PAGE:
The “Buffett Indicator” Says to Sell, but Should You?

Stocks traded flat this morning as investors did some soul searching. Bulls have pushed the market to dizzying heights over the last few weeks, escaping a minor February correction in the process. It’s been mostly good news since the S&P broke new ground on April 1st. On April 5th, a stunning March jobs report (released on Good Friday) sent equities higher.

Even last week’s worse-than-expected jobless data was unable to derail the rally.

The result is yet another new record for the “Buffett Indicator,” which charts the Wilshire 5000’s market cap against U.S. gross domestic product (GDP).

Warren Buffet said in 2001 that “it is probably the best single measure of where valuations stand at any given moment.” Currently, there appears to be a major disconnect between the market and the economy.

As a timing mechanism, though, the Buffett Indicator isn’t all that accurate. It tends to cross its mean average well ahead of market lows. In 2013, Buffett himself admitted that “it’s not that precise,” and was more fitting during the early 2000s following the dot-com bubble.

In short, investors shouldn’t use it to make buy/sell decisions. But that doesn’t mean it should be ignored entirely, as it can provide a rough “snapshot” of how far apart current economic conditions and future expectations truly are.

The gulf between the two has grown to historic levels in 2021.

Supporting the “over-bullishness theory” is another shocking statistic revealed on Saturday by Bank of America.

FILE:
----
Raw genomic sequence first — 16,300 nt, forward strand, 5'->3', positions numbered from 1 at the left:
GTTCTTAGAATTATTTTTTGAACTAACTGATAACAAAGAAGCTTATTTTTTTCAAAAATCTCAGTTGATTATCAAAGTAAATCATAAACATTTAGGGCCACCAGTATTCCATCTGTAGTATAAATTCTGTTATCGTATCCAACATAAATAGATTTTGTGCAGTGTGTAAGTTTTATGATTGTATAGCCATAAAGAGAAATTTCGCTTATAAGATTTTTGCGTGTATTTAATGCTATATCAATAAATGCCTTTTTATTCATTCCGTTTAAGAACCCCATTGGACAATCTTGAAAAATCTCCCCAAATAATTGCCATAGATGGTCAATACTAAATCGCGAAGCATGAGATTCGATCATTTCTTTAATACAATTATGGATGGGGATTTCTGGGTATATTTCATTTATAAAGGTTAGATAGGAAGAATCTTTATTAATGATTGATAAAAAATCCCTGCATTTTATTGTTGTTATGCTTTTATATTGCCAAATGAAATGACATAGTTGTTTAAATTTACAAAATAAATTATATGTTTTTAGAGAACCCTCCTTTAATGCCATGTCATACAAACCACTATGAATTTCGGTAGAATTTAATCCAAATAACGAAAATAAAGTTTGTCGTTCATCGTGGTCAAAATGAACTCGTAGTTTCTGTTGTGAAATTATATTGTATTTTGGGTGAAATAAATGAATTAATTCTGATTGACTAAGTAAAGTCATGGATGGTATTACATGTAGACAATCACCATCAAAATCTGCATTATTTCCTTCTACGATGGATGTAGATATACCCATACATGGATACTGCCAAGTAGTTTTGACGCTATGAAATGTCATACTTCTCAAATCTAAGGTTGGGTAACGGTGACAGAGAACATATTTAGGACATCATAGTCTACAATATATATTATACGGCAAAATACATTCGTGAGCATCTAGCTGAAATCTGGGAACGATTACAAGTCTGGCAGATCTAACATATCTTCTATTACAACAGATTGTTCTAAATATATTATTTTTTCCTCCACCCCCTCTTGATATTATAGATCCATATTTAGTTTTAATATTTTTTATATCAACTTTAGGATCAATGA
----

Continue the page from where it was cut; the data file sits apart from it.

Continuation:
Market inflows are hitting unprecedented levels as well. It’s not all that surprising given how high stocks have soared, but it’s still extremely disconcerting to anyone holding long positions.

The last time the S&P went on a run of this magnitude (+3.4%) above an all-time high was in September 2020, when the market soared roughly 5% in just 8 trading days.

A 10% peak-to-trough correction immediately followed.

Does the same fate await investors this week? It certainly seems possible, if not probable, considering how high valuations currently are. But unlike in September, economic conditions are improving rapidly. Nearly every investor – from Wall Street to Main Street – is anticipating an economic boom.

Liquidity, stimulus, aggressive fiscal policy, and reopenings are likely to provide that in short order. The Fed wants higher inflation.

They’re going to get it in spades if things continue on their current track.

However, bulls won’t pull back until it reaches worrying levels. And chances are that tomorrow’s consumer price index (CPI) reveal won’t reflect anything close to that, thanks to the Bureau of Labor Statistics’ inability to gather accurate data. The last few CPI readings used estimated numbers. Tomorrow’s is unlikely to be much different.

And even if the CPI creeps higher than expected, earnings season could wash away many inflation-related fears. The market’s top stocks are expected to report big quarterly results.

If they do, bulls will get the confirmation they need to keep buying. But if they don’t? Who cares. The Fed’s going to keep things “easy-breezy” indefinitely.

Which could mean more gains for long traders, defying the Buffett Indicator for another nauseating few weeks at the top of the market.


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